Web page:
Declaring my English major was probably the best thing that has happened to me at Vanderbilt. While my parents would probably disagree, my experiences over the past four years have taught me that English majors (a nod to Philosophy majors here as well) are some of the most well-adjusted, creative, thoughtful and open-minded individuals at this school. And my English and writing-based classes, regardless of how well or how poorly I did in them, have been consistently the most rewarding classes I’ve taken here. Enough with the “barista” jokes everyone — it’s time to appreciate the widely-unrecognized benefits of spending your four collegiate years with your head in a book and your pen to paper.
This has been a risky column to write. Penning anything as an English major (or even worse, as an editor) opens one up to digs about minute grammar mistakes and poorly constructed sentences; these slip-ups will be used as ammunition to invalidate entire arguments and to tear down credibility. Hopefully, I’ll avoid any misplaced commas that might give you cause for doubt.
For the uninitiated, English classes involve more than reading literary classics, understanding references and picking apart pieces of poetry and lines of prose. My classes have helped me come to better understand the world as it was, is and will be, all through the lens of literature. I’ve had classes that have focused deeply on censorship, race in the South, modern colonialism, Caribbean immigration patterns, feminism, and twentieth century psychology, and that have touched on too many other topics to count. I’m a better person for immersing myself in these ideas, most of which were entirely foreign or unknown to me before. I’m more open-minded, self-aware and worldlier for discussing these subjects with my classmates and for writing and performing research on them. Literature serves a purpose beyond entertainment; it provides the reader with a gateway to new perspectives. As author George .R.R. Martin puts it in “A Dance with Dragons,” the fifth installment of his doorstopper series A Song of Ice and Fire, “A reader lives a thousand lives before he dies. The man who never reads lives only one.”
This column would be remiss to skip over what has been the chief benefit of taking all of these English classes: improving my communication skills. I’ve always been fond of language — maybe a little too fond. Under the generously lenient oversight of Mr. Kelly, my high school English teacher, my idea of eloquence ballooned into cramming as many adjectives, adverbs and clauses into my sentences as grammatically possible, a la William Faulkner. The size of my writer’s ego was directly correlated with the length of my sentences.
My English courses here have sharpened what was a six-foot wooden club (with which I beat my professors and readers over their collective heads) into a leaner, more elegant, more direct implement, helping me find my style without sacrificing my voice. I can communicate my views more confidently and correctly, and I can argue more effectively and cohesively. All of these things have benefits in professional and academic life, not to mention in communicating my feelings and strengthening my personal relationships to boot.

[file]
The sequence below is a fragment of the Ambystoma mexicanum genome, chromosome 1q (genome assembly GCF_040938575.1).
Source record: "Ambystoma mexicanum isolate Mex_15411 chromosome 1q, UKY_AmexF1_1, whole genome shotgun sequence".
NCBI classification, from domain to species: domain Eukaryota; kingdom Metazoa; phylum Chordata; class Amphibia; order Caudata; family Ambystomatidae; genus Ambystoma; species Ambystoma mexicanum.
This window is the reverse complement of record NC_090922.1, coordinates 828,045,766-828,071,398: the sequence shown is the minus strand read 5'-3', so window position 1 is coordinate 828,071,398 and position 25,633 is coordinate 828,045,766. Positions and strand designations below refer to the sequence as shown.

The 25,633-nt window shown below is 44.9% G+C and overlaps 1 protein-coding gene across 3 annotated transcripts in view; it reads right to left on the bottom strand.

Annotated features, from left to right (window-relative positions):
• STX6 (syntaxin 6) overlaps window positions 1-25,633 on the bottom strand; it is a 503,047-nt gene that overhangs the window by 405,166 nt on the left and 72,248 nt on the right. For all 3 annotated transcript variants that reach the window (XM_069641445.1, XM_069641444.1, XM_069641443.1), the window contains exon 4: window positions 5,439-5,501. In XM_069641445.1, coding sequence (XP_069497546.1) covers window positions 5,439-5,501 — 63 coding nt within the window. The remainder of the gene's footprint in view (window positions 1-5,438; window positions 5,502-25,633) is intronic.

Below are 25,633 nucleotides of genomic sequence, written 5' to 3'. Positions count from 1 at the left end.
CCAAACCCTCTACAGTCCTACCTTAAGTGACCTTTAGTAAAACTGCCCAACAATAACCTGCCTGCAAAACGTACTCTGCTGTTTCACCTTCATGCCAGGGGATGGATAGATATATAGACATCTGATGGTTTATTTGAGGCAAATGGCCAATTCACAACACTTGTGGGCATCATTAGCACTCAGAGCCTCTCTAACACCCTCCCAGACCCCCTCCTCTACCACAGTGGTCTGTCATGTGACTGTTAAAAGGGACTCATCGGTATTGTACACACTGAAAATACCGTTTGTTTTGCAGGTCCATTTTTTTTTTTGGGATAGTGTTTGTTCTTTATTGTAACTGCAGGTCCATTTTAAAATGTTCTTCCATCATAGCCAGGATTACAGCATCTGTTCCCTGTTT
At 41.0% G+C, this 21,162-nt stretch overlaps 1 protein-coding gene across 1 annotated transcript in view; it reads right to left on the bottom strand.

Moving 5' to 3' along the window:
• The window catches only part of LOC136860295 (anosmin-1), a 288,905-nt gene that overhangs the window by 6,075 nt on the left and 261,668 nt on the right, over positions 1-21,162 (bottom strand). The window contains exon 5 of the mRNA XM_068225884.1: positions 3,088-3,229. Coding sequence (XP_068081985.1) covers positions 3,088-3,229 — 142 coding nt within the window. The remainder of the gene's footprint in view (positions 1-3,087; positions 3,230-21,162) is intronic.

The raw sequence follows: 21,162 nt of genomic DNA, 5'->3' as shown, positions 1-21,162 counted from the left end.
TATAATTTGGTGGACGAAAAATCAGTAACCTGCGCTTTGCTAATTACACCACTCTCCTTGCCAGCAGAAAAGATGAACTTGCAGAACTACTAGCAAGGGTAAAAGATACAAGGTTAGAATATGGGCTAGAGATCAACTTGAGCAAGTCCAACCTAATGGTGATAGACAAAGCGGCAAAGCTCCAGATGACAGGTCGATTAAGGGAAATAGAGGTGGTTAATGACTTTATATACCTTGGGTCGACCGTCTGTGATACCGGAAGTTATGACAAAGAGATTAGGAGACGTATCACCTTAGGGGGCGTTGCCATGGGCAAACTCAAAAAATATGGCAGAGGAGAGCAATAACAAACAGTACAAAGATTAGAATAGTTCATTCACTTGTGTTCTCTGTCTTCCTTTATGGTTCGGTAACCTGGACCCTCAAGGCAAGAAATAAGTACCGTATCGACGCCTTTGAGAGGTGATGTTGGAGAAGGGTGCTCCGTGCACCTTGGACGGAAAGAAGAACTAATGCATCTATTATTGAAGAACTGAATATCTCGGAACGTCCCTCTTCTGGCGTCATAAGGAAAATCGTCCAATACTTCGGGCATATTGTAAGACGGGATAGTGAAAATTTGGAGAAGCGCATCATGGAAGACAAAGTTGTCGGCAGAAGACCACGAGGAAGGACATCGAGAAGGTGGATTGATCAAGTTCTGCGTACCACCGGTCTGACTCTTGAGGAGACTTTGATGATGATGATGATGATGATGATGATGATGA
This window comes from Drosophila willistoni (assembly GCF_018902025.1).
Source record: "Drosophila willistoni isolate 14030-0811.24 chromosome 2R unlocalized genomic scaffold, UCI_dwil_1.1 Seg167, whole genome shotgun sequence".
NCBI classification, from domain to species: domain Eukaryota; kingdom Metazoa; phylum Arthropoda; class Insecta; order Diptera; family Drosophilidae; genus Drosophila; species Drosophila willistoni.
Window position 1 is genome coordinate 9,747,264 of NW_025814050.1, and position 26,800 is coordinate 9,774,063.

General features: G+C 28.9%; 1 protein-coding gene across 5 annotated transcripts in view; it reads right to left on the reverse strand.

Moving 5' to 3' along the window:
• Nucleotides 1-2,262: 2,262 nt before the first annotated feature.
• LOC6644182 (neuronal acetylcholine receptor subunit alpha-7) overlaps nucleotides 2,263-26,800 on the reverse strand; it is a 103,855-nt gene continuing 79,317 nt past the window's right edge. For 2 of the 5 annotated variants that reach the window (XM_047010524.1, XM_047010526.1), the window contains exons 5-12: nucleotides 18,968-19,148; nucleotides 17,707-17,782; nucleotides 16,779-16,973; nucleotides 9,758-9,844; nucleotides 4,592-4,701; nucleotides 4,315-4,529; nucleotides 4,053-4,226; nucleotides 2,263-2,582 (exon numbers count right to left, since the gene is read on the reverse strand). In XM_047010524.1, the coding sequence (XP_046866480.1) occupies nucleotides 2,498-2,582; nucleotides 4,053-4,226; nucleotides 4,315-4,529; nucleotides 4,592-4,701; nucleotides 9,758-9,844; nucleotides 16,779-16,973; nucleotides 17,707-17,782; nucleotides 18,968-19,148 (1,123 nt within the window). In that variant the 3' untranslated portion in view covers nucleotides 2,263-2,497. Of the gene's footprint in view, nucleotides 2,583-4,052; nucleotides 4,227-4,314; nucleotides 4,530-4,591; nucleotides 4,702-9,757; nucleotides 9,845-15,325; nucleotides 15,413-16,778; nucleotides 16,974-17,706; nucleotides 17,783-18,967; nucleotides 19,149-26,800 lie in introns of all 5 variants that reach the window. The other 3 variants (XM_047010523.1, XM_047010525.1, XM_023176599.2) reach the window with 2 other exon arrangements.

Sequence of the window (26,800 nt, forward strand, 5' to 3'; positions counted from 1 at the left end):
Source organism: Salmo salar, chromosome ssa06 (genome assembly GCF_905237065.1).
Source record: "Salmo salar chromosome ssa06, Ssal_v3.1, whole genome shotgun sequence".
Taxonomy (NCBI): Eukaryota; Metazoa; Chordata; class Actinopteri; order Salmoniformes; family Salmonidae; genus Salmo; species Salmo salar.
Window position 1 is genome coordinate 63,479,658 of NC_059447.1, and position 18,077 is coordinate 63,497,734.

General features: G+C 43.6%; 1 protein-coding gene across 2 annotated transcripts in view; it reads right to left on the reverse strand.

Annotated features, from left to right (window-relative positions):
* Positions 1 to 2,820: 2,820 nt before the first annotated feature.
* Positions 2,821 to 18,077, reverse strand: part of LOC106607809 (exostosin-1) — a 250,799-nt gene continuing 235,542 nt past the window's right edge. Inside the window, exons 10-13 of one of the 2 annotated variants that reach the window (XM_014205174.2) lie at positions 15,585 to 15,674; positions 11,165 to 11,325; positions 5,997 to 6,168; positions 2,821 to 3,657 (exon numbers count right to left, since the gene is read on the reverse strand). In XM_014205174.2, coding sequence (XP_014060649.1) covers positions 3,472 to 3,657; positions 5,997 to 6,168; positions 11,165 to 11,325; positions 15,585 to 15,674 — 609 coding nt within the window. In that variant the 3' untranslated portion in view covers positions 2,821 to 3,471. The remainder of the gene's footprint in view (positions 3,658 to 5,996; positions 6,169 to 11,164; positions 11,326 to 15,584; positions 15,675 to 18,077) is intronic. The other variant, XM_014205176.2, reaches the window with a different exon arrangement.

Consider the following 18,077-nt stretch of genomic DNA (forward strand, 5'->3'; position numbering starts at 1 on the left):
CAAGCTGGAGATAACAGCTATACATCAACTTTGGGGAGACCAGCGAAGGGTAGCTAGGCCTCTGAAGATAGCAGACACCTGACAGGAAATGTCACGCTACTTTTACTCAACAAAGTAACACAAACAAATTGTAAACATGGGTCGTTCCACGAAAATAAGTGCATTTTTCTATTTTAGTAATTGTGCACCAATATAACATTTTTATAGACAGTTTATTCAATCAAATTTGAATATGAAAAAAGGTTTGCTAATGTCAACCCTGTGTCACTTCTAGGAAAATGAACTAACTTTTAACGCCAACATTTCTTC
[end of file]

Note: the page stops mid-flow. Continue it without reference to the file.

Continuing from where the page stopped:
While this is all well and good, reading and writing about the works of luminaries past and present for four years has made me realize how terrible of a writer I really am in the scheme of things. Still, I’m left with a craft I can hone for the rest of my life and look forward to improving upon. I’ve never had a greater appreciation for the power of editing and self-reflection as when I’m able to look back on something I’ve written a day afterward and realize how unsatisfied I am with it. English classes have taught me patience when I edit and re-edit my pieces, and pore over volumes of reference material searching for the perfect quote.
With these skills, many English majors have taken their degrees to great heights, even in recent years. Hank Paulson, Clarence Thomas, Conan O’Brien, Barbara Walters, Steven Spielberg, Martin Scorsese, Mitt Romney, Michael Eisner, Sally Ride and Ken Jennings (Ken Jennings!) all have one thing in common: they were all English majors. These CEOs, financiers, politicians, millionaires, billionaires, astronauts and captains of industry all benefitted from the critical thinking, attention to detail and ability to hold an entertaining dinner conversation that was drilled into them as English majors. After picking apart sentences, reading between the lines and appreciating nuances in the works they read in college, these people have worked their ways to the tops of their respective fields.
I don’t want this column to devolve into a BuzzFeed-esque “25 People You Didn’t Know Were English Majors” (it could) but I think these few examples serve to illustrate the range of applicability and effectiveness of the training an English major undergoes. Attention to detail, learned from placing commas correctly, matters when constructing models in investment banking. The ability to communicate effectively, learned from years of writing essays, matters when you’re in a debate against fellow presidential candidates. Arguing your point forcefully matters when you’re on the bench with eight other Supreme Court Justices. And an encyclopedic knowledge of 19th century Victorian literature matters when you’ve just stumbled upon the Daily Double in Jeopardy.
The world needs math majors. The world needs chemistry majors. The world needs engineers. And I’ll admit that maybe the world doesn’t really “need” English majors. But I, and many others, I think, are glad that we have them.